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  1. #1
    Join Date
    Jan 2008
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    13

    Smile Unanswered: db2 values clause

    Hello all, I am trying to use the db2 values clause
    for example: db2 values (30/70) and all it retruns is 0
    i was hoping to get in decimal answer can someone assist me.. thanks in advance
    sunny

  2. #2
    Join Date
    Jan 2007
    Location
    Jena, Germany
    Posts
    2,721
    What else do you expect? 30 / 70 is 0. Since both input parameters are integers, you will get an integer division. That's how all major programming languages do that. If you want to have decimal or float/double precision division, you should do "30.0 / 70" or "30 / 70.0" or "30.0 / 70.0"
    Knut Stolze
    IBM DB2 Analytics Accelerator
    IBM Germany Research & Development

  3. #3
    Join Date
    Sep 2004
    Location
    Belgium
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    1,126
    Quote Originally Posted by stolze
    If you want to have decimal or float/double precision division, you should do "30.0 / 70" or "30 / 70.0" or "30.0 / 70.0"
    The last one will still return 0, at least when "30.0" is seen as a DECIMAL(3,1), since division of DECIMALs is essentially division of integers with appropriate before & after shifting of the decimal point.
    So, 30.0/70.0 = 300/700 = 0, while 30.0/70 = 300/70 "with shift 1" = 4 "with shift 1" = 0.4
    On the other hand, when "30.0" is seen as a float (not a fixed decimal), division is done in "arbitrary precision", and the result is returned as FLOAT, i.e., as something like 0.4285714286

    Now the question is: what does DB2 do when it sees 30.0: is it a DECIMAL of a FLOAT?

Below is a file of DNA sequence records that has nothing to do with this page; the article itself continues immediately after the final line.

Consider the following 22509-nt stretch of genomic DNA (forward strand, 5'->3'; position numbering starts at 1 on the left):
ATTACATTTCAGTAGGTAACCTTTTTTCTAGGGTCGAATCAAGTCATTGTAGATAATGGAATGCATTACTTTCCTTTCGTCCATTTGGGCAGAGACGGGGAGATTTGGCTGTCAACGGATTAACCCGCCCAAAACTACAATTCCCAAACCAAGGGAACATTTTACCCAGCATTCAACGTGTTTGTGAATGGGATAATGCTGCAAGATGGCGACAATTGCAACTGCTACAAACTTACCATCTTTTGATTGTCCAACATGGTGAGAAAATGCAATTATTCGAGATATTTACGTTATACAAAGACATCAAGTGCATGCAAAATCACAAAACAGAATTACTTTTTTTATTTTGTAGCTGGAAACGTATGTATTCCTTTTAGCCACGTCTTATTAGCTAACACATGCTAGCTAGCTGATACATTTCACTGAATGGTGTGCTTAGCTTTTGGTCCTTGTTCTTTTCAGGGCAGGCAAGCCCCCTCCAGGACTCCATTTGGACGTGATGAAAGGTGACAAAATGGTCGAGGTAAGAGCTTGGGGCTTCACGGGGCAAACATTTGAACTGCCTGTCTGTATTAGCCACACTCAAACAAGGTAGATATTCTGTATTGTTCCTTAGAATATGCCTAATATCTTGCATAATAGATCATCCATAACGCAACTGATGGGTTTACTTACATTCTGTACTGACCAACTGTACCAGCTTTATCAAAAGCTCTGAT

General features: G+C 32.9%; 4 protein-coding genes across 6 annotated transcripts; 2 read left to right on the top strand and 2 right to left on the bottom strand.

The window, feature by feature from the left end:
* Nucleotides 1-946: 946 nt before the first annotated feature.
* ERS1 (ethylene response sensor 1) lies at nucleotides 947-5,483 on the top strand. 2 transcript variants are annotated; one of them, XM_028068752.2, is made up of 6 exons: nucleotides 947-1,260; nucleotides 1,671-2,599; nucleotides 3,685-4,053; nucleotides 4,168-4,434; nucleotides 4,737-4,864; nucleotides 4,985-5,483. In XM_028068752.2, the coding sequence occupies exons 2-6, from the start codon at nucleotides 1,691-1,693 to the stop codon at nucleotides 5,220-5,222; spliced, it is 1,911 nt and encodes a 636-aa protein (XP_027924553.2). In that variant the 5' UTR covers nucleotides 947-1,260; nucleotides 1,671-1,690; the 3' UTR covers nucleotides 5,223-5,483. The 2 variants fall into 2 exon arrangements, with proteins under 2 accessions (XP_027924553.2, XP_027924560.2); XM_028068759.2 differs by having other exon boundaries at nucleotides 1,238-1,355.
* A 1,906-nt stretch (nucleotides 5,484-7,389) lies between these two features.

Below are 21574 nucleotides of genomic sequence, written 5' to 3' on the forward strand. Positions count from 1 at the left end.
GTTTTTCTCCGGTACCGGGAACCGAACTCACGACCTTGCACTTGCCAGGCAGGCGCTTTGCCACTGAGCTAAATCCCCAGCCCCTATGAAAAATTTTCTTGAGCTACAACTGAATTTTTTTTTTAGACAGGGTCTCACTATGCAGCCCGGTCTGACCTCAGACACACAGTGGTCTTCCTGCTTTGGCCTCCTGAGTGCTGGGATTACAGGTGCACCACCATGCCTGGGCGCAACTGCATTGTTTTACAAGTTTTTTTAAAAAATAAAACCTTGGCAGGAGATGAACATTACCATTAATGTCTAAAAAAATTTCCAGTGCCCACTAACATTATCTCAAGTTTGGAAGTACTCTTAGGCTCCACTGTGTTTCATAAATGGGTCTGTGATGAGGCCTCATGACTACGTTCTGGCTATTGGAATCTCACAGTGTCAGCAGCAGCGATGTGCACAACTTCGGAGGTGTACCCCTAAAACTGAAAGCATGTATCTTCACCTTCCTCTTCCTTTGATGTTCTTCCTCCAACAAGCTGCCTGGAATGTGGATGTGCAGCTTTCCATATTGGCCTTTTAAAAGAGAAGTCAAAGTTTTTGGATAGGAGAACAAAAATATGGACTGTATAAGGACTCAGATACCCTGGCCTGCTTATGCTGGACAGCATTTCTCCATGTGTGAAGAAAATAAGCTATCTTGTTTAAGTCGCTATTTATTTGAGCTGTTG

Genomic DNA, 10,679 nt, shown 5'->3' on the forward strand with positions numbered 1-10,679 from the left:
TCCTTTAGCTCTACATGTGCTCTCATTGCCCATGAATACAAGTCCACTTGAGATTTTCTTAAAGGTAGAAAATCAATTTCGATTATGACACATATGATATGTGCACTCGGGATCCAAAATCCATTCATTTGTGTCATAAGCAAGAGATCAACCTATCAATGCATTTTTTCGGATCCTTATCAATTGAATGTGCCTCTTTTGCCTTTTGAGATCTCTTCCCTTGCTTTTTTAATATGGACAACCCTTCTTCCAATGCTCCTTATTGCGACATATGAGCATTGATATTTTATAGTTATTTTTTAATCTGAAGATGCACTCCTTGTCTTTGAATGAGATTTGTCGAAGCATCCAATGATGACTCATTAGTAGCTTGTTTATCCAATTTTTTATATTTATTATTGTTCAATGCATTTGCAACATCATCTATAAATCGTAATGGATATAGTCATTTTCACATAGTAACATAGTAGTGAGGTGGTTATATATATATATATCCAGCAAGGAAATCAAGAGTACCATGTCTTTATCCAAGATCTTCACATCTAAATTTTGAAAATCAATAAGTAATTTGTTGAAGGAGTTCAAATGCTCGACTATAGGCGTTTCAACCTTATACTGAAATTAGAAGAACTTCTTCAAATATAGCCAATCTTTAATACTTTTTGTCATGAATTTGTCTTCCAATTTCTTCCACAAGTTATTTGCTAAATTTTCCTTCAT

If you want to be independent of this (at first sight arbitrary) choice, cast your input data yourself:
    Code:
    CAST(30 AS float) / 70
    --_Peter Vanroose,
    __IBM Certified Database Administrator, DB2 9 for z/OS
    __IBM Certified Application Developer
    __ABIS Training and Consulting
    __http://www.abis.be/

  4. #4
    Join Date
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    Belgium
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    <sorry, duplicate>

  5. #5
    Join Date
    Jan 2007
    Location
    Jena, Germany
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    30.0 is a DECIMAL(3, 1) as a describe reveals:
    Code:
    $ db2 "describe values 30.0"
    
    SQLDA Information
    
     sqldaid : SQLDA     sqldabc: 1136  sqln: 20  sqld: 1
    
     Column Information
    
     sqltype               sqllen  sqlname.data                    sqlname.length
     --------------------  ------  ------------------------------  --------------
     484   DECIMAL           3, 1  1                                            1
    But once the expression becomes more complex, the resulting data type differs:
    Code:
    $ db2 "describe values 30.0 / 70"
    
    SQLDA Information
    
     sqldaid : SQLDA     sqldabc: 1136  sqln: 20  sqld: 1
    
     Column Information
    
     sqltype               sqllen  sqlname.data                    sqlname.length
     --------------------  ------  ------------------------------  --------------
     484   DECIMAL          31,29  1                                            1
    
    $ db2 "values 30 / 70.0"
    
    1
    ---------------------------------
                0,4285714285714285714
    
      1 record(s) selected.
    
    $ db2 "values 30.0 / 70"
    
    1
    ---------------------------------
      0,42857142857142857142857142857
    
      1 record(s) selected.
    
    $ db2 "values 30.0 / 70.0"
    
    1
    ---------------------------------
       0,4285714285714285714285714285
    
      1 record(s) selected.
    I agree that this looks "arbitrary" at first glance. But I'm sure that there is some place in the documentation explaining the behavior. I just can't be bothered to search for this myself, since the answer to the original question is just that "30 / 70" is an integer division.
    Knut Stolze
    IBM DB2 Analytics Accelerator
    IBM Germany Research & Development

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